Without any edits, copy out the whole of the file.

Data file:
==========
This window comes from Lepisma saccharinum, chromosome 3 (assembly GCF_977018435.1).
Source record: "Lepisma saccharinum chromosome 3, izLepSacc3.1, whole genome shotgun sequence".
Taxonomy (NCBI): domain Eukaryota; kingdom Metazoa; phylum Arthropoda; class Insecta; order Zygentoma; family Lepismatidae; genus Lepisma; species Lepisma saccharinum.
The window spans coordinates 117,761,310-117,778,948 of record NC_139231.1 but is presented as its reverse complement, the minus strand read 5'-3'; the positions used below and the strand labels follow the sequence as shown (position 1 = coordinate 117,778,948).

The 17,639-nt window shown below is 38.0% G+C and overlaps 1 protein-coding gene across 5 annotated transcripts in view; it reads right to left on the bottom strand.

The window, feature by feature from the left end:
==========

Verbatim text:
This window comes from Lepisma saccharinum, chromosome 3 (assembly GCF_977018435.1).
Source record: "Lepisma saccharinum chromosome 3, izLepSacc3.1, whole genome shotgun sequence".
Taxonomy (NCBI): domain Eukaryota; kingdom Metazoa; phylum Arthropoda; class Insecta; order Zygentoma; family Lepismatidae; genus Lepisma; species Lepisma saccharinum.
The window spans coordinates 117,761,310-117,778,948 of record NC_139231.1 but is presented as its reverse complement, the minus strand read 5'-3'; the positions used below and the strand labels follow the sequence as shown (position 1 = coordinate 117,778,948).

The 17,639-nt window shown below is 38.0% G+C and overlaps 1 protein-coding gene across 5 annotated transcripts in view; it reads right to left on the bottom strand.

The window, feature by feature from the left end: